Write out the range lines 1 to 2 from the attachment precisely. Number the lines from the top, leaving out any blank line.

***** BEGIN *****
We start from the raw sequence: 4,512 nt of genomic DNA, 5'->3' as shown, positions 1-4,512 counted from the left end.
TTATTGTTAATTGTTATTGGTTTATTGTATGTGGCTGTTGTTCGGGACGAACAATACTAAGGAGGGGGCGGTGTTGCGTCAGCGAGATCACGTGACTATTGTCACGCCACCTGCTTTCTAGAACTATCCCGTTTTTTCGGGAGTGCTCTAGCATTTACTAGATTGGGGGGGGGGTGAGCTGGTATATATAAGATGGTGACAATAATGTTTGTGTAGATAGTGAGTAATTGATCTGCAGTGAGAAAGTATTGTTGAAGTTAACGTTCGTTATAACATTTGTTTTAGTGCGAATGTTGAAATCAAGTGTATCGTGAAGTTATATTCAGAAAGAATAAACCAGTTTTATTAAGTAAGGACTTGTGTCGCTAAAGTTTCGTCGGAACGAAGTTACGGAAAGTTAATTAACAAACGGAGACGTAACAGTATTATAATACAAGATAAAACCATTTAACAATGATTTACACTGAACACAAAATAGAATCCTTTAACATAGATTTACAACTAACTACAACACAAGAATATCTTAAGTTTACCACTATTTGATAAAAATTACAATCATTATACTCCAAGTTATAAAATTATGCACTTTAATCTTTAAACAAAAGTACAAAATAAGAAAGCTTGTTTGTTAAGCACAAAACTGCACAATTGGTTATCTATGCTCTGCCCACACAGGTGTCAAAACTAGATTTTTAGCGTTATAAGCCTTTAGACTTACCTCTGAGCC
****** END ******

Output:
We start from the raw sequence: 4,512 nt of genomic DNA, 5'->3' as shown, positions 1-4,512 counted from the left end.
TTATTGTTAATTGTTATTGGTTTATTGTATGTGGCTGTTGTTCGGGACGAACAATACTAAGGAGGGGGCGGTGTTGCGTCAGCGAGATCACGTGACTATTGTCACGCCACCTGCTTTCTAGAACTATCCCGTTTTTTCGGGAGTGCTCTAGCATTTACTAGATTGGGGGGGGGGTGAGCTGGTATATATAAGATGGTGACAATAATGTTTGTGTAGATAGTGAGTAATTGATCTGCAGTGAGAAAGTATTGTTGAAGTTAACGTTCGTTATAACATTTGTTTTAGTGCGAATGTTGAAATCAAGTGTATCGTGAAGTTATATTCAGAAAGAATAAACCAGTTTTATTAAGTAAGGACTTGTGTCGCTAAAGTTTCGTCGGAACGAAGTTACGGAAAGTTAATTAACAAACGGAGACGTAACAGTATTATAATACAAGATAAAACCATTTAACAATGATTTACACTGAACACAAAATAGAATCCTTTAACATAGATTTACAACTAACTACAACACAAGAATATCTTAAGTTTACCACTATTTGATAAAAATTACAATCATTATACTCCAAGTTATAAAATTATGCACTTTAATCTTTAAACAAAAGTACAAAATAAGAAAGCTTGTTTGTTAAGCACAAAACTGCACAATTGGTTATCTATGCTCTGCCCACACAGGTGTCAAAACTAGATTTTTAGCGTTATAAGCCTTTAGACTTACCTCTGAGCC